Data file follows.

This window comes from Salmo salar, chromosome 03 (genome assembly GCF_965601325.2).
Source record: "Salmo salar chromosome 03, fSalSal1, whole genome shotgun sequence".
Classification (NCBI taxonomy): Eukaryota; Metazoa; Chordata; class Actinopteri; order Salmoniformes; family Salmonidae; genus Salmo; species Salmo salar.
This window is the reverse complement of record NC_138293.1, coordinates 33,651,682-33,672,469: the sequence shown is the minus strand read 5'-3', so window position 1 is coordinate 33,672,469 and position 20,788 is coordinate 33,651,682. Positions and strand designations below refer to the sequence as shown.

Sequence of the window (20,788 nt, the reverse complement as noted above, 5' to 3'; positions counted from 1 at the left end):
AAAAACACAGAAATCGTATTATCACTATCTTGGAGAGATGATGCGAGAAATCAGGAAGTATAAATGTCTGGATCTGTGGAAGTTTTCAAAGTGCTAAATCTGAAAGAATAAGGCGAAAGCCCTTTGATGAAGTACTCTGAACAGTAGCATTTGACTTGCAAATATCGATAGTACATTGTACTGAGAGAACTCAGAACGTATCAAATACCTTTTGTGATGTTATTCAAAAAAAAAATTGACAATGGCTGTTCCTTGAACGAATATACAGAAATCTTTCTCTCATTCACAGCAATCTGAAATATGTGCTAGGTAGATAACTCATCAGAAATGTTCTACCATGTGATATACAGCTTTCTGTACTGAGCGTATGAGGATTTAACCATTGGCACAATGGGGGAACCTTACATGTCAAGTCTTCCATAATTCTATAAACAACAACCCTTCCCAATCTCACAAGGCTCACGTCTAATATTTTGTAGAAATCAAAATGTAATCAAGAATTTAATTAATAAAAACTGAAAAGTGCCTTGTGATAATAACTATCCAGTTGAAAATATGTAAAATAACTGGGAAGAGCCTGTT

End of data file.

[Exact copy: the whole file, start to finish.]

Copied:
This window comes from Salmo salar, chromosome 03 (genome assembly GCF_965601325.2).
Source record: "Salmo salar chromosome 03, fSalSal1, whole genome shotgun sequence".
Classification (NCBI taxonomy): Eukaryota; Metazoa; Chordata; class Actinopteri; order Salmoniformes; family Salmonidae; genus Salmo; species Salmo salar.
This window is the reverse complement of record NC_138293.1, coordinates 33,651,682-33,672,469: the sequence shown is the minus strand read 5'-3', so window position 1 is coordinate 33,672,469 and position 20,788 is coordinate 33,651,682. Positions and strand designations below refer to the sequence as shown.

Sequence of the window (20,788 nt, the reverse complement as noted above, 5' to 3'; positions counted from 1 at the left end):
AAAAACACAGAAATCGTATTATCACTATCTTGGAGAGATGATGCGAGAAATCAGGAAGTATAAATGTCTGGATCTGTGGAAGTTTTCAAAGTGCTAAATCTGAAAGAATAAGGCGAAAGCCCTTTGATGAAGTACTCTGAACAGTAGCATTTGACTTGCAAATATCGATAGTACATTGTACTGAGAGAACTCAGAACGTATCAAATACCTTTTGTGATGTTATTCAAAAAAAAAATTGACAATGGCTGTTCCTTGAACGAATATACAGAAATCTTTCTCTCATTCACAGCAATCTGAAATATGTGCTAGGTAGATAACTCATCAGAAATGTTCTACCATGTGATATACAGCTTTCTGTACTGAGCGTATGAGGATTTAACCATTGGCACAATGGGGGAACCTTACATGTCAAGTCTTCCATAATTCTATAAACAACAACCCTTCCCAATCTCACAAGGCTCACGTCTAATATTTTGTAGAAATCAAAATGTAATCAAGAATTTAATTAATAAAAACTGAAAAGTGCCTTGTGATAATAACTATCCAGTTGAAAATATGTAAAATAACTGGGAAGAGCCTGTT